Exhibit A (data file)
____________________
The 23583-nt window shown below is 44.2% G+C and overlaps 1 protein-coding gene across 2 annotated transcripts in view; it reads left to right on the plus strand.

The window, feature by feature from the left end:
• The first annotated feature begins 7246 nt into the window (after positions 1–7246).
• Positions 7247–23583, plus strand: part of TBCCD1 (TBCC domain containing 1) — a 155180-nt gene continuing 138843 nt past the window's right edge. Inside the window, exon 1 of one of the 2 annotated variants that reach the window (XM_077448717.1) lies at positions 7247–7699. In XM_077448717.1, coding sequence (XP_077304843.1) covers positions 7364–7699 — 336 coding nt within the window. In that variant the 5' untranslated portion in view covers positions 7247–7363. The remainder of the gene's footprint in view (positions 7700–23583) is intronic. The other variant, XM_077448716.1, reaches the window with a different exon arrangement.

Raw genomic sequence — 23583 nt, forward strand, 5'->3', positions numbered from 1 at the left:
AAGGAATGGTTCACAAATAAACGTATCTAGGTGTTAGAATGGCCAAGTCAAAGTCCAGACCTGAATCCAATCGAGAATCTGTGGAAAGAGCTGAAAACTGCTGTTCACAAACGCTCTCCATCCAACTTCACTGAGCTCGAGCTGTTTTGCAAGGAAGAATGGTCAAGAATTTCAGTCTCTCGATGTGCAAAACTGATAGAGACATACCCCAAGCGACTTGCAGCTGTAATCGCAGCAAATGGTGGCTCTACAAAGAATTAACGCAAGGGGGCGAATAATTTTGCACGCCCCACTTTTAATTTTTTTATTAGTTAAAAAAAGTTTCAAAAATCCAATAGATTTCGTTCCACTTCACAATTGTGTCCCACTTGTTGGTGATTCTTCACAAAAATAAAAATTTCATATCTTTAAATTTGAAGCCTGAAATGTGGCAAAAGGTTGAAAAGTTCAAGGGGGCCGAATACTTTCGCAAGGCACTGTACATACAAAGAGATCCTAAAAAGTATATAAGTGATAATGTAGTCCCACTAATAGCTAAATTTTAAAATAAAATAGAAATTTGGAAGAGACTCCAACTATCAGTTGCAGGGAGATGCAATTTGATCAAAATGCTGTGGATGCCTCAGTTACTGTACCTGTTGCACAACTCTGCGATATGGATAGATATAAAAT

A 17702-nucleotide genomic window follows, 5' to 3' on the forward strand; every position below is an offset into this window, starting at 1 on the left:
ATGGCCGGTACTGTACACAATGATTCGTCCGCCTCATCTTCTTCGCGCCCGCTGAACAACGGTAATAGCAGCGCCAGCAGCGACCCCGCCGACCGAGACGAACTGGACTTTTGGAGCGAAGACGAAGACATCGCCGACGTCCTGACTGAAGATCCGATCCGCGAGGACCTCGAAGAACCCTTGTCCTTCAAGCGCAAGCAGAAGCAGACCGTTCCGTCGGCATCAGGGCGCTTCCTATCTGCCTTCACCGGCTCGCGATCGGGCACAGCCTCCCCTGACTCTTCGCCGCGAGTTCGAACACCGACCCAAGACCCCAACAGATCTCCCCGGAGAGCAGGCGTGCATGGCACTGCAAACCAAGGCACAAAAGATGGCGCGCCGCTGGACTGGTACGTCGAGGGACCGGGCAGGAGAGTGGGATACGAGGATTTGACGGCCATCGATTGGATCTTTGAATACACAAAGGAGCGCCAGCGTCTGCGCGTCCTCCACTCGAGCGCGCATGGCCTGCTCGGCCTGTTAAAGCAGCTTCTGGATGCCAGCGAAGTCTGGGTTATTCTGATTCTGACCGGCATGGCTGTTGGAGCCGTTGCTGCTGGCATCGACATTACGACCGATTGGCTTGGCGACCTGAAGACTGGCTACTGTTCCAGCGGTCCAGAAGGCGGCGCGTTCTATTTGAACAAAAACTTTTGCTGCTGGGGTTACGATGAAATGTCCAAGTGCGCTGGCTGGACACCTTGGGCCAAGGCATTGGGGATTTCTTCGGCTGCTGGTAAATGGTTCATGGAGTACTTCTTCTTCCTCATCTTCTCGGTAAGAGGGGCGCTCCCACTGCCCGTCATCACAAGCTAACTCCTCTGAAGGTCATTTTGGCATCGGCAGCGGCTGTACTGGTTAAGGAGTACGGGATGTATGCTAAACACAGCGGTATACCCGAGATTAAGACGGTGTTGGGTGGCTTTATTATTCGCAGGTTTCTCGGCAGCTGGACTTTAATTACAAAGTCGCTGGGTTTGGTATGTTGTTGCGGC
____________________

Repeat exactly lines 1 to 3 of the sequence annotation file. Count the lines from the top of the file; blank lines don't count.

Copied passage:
The 23583-nt window shown below is 44.2% G+C and overlaps 1 protein-coding gene across 2 annotated transcripts in view; it reads left to right on the plus strand.

The window, feature by feature from the left end:
• The first annotated feature begins 7246 nt into the window (after positions 1–7246).